ChrisSaboLensCrafters

By the time you read this Sunday night, All Star Mania will take over the Queen City.   People, media, parties and commotion on Fountain Square and beyond.  I wish for great weather and no disasters.

But in any case, it doesn’t affect me…

I’m not going.

Oh, I’ll watch a little of it on TV.  The Home Run Derby rule changes not withstanding, I will enjoy Chris Berman’s home run calls and the ToddFather’s Little League smile.  I’ll probably watch some of the actual game because there is nothing else on (I get up at 2:45 every morning for my 5am radio show so it won’t be the entire thing).    And there were some great All Star moments for me –

Randy Johnson versus the bailing out of the box John Kruk

Pete Rose demonstrating that blocking the plate without the baseball has always been a bad idea (what, no link to the video?  C’mon, what true Reds fan can’t see that right now in their head!)

I was at the game in ’88 watching Spuds and Larkin in their first appearance.

But for me the All Star Game has lost its luster and charm. Inter-league play took away some of the intrigue of players facing each other for the first time ever.  The “We were out of pitchers” game was just wrong.  And the knee jerk reaction of awarding home field advantage has rubbed me the wrong way ever since.

All Star games are exhibitions of the best of the league. I was lucky enough to go to Michael Jordan’s first NBA All Star Game (and first Slam Dunk.)  Sure, teams wanted to win and players played hard but somehow every time Magic was on the floor, Bird was as well.   Unlimited subs made it fun to watch.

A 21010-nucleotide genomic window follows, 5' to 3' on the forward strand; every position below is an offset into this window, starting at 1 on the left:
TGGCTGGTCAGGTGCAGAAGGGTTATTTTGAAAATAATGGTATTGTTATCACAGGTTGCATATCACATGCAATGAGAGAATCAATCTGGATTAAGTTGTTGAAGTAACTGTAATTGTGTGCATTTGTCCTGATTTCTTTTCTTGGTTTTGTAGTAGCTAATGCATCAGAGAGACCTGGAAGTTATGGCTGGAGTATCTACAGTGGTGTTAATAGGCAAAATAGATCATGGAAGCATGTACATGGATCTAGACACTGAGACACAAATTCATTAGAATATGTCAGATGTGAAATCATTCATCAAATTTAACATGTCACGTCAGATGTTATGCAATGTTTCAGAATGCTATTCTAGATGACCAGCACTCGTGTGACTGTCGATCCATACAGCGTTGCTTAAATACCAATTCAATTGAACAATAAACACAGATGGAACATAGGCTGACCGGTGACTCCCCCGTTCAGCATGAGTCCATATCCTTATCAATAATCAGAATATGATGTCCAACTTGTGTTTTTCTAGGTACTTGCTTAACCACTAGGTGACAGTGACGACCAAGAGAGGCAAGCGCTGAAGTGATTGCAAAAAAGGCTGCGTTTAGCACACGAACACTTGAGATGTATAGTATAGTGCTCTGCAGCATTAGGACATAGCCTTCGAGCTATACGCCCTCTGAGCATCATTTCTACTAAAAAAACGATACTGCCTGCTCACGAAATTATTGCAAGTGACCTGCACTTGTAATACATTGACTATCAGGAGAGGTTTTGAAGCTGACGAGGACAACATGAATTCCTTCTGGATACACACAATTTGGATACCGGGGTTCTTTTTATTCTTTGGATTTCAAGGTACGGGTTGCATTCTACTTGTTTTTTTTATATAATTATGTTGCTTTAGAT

Baseball’s substitution rules make it much more of a strategy game.  Starting lineups are certainly important, but most close games come down to who’s left on the bench to pinch hit vs. who’s left in the bullpen to pitch. In other words, a manager/coach’s game.   Tuesday night I want to see Johnny Cueto and Aroldis Chapman pitch to Mike Trout and Miggy – yes I know he’s hurt but you get it. I’ll bet a lot of people want to see Chapman pitch to Trout.   But the way baseball is played and the need to hold onto a closer so Bochy can win “home field advantage” I’m betting that won’t happen.

My suggestion – change the rules for the All Star Game. The NFL does it (not necessarily in the right way, but they do).  So does hockey. 

Baseball should loosen the substitution rules in this game – I don’t know how but figure something out.  Come up with a way so that almost every at bat is compelling and interesting.  And get rid of the home field advantage. Reward regular season performance.  And then, I might think about getting to the game (if I can get a second or third mortgage).

NOTE – Thanks for all your comments and input on my past Sunday Evening Posts, especially on the subject of Reds media and Marty.   I’m soon going to be named head of the Reds Radio Network… in my mind. And four weeks from now, plans for the Reds audio media, including the new play-by-play announcer, will be revealed in this space.

12 Responses

  1. Adam S.

    Mark if your next reds announcer is anyone currently working in cincy, I’ll pass. A big no to kelch, hoard, mo or lance.

  2. Tom Gray